>> she is causing cruel confinement to a child. >> even though the duct tape incident happened last october, the boy's mother found out about it this week when another worker mentioned it to her. the daycare center said lyons first denied the allegation and then admitted it happened. the center said it fired her and went right to police and the kentucky inspector general, all serving to remind us when it comes to our children and the people who help us take care of them, we can do better. shifting gears. listen to this one. a grown man asked for a restraining order against a fourth grader. find out why and whether he actually got it. speaking of kids, have you ever watched "toddlers and tiaras"? a woman is suing the media for sexualizing her daughter. sunny hostin, fire up the media.
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listen to this. a restraining order has been issued against a ten-year-old boy in california. ten. fourth grade. he was requested by the father of this boy, who is also 10 and in the same class at school. >> a kid pulled a knife on me and threatened to kill me. and i said, what? i said, did you tell the teacher or principal? and he says, it was in class. >> sunny hostin is on the case, and just out of the gate here, how often is a restraining order issued against a child?
>> you know, more often than you would imagine, brooke. >> really. >> you can get a restraining order against anyone under the age of 18. here we're talking about a 10-year-old, but what if we were talking about a 14-year-old or 15-year-old or 16-year-old. we see a lot of cases of bullying, and i wonder, brooke, if this is perhaps the extra step needed for parents to utilize to stop bullying in its tracks and perhaps protect their children when schools aren't doing the right thing and not doing their job. i actually, and i know i'm coming down on this in a way that most people wouldn't think i would. i say bravo to the father. i think it's using a tool to protect your child, and i like it. >> okay. so you say he should be taking this kid's threats seriously. what about the school, though? where do they fall in terms of responsibility now? >> well, it's interesting, because that's sort of the first line of defense, right? you say that your child is being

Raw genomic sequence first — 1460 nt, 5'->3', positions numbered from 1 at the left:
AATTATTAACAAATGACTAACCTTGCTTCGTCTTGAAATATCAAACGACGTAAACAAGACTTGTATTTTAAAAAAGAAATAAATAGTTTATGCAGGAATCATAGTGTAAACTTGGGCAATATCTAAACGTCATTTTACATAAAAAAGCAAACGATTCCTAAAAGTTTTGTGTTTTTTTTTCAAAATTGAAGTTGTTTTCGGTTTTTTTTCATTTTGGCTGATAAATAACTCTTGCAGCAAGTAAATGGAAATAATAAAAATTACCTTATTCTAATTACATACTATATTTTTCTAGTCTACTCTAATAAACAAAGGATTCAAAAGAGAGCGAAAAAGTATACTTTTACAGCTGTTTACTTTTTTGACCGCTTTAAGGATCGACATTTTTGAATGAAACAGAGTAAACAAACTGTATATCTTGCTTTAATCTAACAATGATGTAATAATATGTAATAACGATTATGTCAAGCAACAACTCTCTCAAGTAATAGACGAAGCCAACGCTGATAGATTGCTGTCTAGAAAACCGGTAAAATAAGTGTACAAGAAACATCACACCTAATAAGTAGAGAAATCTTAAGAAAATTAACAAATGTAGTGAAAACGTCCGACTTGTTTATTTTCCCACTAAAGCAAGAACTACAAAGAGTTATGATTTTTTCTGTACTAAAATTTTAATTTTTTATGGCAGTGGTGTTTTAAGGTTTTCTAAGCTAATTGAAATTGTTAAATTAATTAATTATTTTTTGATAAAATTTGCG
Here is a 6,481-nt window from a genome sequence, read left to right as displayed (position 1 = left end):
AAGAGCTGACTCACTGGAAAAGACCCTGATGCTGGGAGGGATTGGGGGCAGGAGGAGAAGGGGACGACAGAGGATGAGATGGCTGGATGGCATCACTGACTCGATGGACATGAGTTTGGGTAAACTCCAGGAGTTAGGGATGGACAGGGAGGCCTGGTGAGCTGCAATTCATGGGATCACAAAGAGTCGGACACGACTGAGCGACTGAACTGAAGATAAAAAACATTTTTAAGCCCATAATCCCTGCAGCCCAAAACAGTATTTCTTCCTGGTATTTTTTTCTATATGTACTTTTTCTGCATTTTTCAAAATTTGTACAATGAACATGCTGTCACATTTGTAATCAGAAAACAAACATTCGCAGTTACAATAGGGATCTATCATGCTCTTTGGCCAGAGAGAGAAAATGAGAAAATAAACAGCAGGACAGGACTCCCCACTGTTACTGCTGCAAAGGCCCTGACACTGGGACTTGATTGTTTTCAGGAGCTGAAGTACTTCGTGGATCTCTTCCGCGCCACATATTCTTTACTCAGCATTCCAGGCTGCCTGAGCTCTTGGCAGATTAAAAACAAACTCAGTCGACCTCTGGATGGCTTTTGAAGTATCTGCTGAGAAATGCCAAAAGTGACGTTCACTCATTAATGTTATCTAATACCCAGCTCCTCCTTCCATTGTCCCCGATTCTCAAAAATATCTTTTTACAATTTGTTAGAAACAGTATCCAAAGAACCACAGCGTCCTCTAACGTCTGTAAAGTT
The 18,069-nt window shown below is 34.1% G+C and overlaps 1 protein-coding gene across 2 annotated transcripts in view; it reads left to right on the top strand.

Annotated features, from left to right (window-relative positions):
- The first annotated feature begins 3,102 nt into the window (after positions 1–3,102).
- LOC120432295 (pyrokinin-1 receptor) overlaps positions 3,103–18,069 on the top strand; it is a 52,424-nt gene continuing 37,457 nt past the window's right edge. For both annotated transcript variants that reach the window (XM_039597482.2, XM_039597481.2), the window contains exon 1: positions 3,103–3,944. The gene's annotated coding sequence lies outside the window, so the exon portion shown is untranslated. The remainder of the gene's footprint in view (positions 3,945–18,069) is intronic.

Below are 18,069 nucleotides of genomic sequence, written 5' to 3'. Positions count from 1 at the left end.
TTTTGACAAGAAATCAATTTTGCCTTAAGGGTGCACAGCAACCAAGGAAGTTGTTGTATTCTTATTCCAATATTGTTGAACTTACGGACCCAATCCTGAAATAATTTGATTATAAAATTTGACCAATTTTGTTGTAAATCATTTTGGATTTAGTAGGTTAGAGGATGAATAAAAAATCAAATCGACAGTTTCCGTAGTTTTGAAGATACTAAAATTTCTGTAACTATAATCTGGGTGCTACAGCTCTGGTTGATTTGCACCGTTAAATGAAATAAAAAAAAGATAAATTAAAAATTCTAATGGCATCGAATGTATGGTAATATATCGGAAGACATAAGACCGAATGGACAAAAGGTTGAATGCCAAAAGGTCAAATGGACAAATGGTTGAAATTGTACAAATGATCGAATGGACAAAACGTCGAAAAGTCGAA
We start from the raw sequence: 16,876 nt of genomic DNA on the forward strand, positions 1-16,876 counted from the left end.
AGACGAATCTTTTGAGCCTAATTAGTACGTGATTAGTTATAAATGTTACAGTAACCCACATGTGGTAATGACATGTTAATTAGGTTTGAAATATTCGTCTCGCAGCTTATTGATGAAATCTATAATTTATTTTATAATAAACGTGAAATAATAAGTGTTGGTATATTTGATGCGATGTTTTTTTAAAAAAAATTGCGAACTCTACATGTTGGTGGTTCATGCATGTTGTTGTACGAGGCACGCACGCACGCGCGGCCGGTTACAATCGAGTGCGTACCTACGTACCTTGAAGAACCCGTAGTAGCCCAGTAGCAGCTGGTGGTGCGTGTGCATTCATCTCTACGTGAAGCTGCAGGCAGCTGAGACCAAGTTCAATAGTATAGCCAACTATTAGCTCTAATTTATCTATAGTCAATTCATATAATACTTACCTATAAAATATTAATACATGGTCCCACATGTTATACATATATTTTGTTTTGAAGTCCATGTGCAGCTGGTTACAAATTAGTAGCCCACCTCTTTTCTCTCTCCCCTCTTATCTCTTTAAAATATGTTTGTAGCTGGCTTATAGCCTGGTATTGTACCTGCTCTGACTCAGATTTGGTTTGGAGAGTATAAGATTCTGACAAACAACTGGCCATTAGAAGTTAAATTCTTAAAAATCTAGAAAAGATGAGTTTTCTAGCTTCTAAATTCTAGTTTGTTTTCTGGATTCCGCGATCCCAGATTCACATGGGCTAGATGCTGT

bullied on school grounds, well, the school is supposed to do something. this father felt the school didn't do enough, didn't take this incident seriously enough. and let's face it, we're talking about a child brandishing a knife and threatening that other child. now the school is in a position to having to enforce that restraining order, meaning th children can't be within a certain distance of each other. i have to tell you, i think with the epidemic of bullying we're seeing, perhaps this is a tool parents can use to assist them in protecting their children. bravo. >> bravo, you say. i don't know -- we'll get to this. one of the mothers on the reality show "toddlers and tiaras" suing tmc, full transparency, time warner. the mother said these three web sites wrote articles in a brazen attempt to sexualize her
daughter. this started with elizabeth barrett singing along with the hip song by aflo. the title of the song is "i'm sexy and i know it." so, sunny, i guess the question is -- i'm assuming, do we know it was at the mother who had the child sing the song in the first place, and the next question is why is the mother suing exactly? >> well, i've been watching this video over and over and over again to try to figure out exactly what happened, and i got a copy of the lawsuit, brooke. and yeah, apparently not only was the mother there and kind of egging it on, apparently the mother set the whole thing up with the child's publicist. and so now she's suing all of these companies for libel. and what's so interesting about it is the very definition of libel is that it has to be false, it has to be a false accusation. i don't know.